James Woolery, who abruptly abandoned his leadership post at Cadwalader, Wickersham & Taft in early 2015 to co-found the hedge fund Hudson Executive Capital, has moved on once again. Hudson announced Monday that Woolery, 47, is leaving the activist hedge fund, citing personal reasons for his departure.

The move is Woolery’s fourth in six years. In 2011 he left Cravath, Swaine & Moore, where he was an M&A partner, to co-head the North American M&A group at JPMorgan Chase & Co. He joined Cadwalader in 2013 with a generous three-year deal that guaranteed him at least $8 million annually, more than any other partner at the firm. He was made deputy chairman of the firm and co-leader of its M&A group. Then in January 2015, shortly before he was slated to become the firm’s chairman, he left to found Hudson Executive Capital with Douglas Braunstein, the former vice-chairman of JPMorgan Chase.

Braunstein bought out Woolery’s ownership interest in Hudson, according to Reuters. Woolery did not respond to a request for comment.

Cadwalader’s overall performance suffered during Woolery’s tenure. In 2014, his last full year at the firm, it posted the worst financial results of any major New York firm, with profits per partner down 15.3 percent, to $2.2 million. On the M&A side, the firm didn’t crack the M&A league tables: In the rankings for 2014 by Mergermarket, Cadwalader didn’t appear among the top 20 firms by deal volume or value.

Cadwalader managing partner Patrick Quinn said he hadn’t spoken to Woolery about leaving Hudson and doesn’t know what he plans for the future, but he said the firm still values its relationship with him.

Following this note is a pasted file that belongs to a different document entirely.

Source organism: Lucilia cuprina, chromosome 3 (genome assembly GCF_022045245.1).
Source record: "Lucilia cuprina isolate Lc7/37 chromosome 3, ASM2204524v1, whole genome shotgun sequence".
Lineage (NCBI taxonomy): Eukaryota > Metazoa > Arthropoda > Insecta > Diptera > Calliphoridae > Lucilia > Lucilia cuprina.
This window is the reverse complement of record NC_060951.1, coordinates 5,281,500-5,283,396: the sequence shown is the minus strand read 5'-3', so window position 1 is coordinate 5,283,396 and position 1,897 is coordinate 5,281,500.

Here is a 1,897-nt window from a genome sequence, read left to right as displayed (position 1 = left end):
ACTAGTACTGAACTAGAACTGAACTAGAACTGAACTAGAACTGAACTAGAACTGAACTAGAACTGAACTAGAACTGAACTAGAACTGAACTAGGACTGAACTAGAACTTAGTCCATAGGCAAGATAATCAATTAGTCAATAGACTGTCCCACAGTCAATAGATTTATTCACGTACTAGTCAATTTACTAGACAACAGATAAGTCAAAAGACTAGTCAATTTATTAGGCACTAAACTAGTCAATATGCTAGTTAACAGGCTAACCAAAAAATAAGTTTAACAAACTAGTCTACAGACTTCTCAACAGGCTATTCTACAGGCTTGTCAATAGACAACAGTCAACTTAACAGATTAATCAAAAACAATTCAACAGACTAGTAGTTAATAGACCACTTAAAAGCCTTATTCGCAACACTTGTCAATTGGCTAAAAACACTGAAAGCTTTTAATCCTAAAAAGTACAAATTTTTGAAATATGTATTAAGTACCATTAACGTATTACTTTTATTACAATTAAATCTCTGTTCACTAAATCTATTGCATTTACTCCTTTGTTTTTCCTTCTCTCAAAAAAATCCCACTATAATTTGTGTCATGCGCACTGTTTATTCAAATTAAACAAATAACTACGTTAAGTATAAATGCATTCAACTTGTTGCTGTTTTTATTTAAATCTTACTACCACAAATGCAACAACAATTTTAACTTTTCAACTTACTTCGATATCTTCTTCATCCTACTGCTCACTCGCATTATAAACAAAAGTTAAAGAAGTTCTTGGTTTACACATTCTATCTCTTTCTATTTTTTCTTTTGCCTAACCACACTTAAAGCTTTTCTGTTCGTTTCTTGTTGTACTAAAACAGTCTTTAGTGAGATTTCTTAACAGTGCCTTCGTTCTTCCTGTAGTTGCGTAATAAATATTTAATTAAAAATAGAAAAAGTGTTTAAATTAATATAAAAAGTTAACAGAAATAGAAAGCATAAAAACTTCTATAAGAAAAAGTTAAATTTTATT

“We’ve had the opportunity to work with Jim on recent client matters and have had a terrific and positive relationship,” Quinn said. “He’s a talented guy and very entrepreneurial. We look forward to having a relationship with him in the future.”

Soon after he joined Hudson, Woolery explained to The American Lawyer that he was presented with an opportunity he couldn’t turn down. “I am an entrepreneurial person,” he said, adding that running a hedge fund would give him the chance to apply his ideas about corporate governance.

Hudson’s stated approach is to invest in companies that it believes can be run more profitably and use “constructive engagement” with management to improve performance, instead of threatening proxy fights to replace management. It has recruited more than 40 current and former chief executives as co-investors, and it raised $250 million when the fund launched, according to Reuters.

The firm has made several successful investments, according to Reuters. Among them, it bought a 5 percent stake in heart valve maker HeartWare International. The company was later sold to Medtronic Inc. for $1.1 billion, allowing Hudson to double the value of its holdings.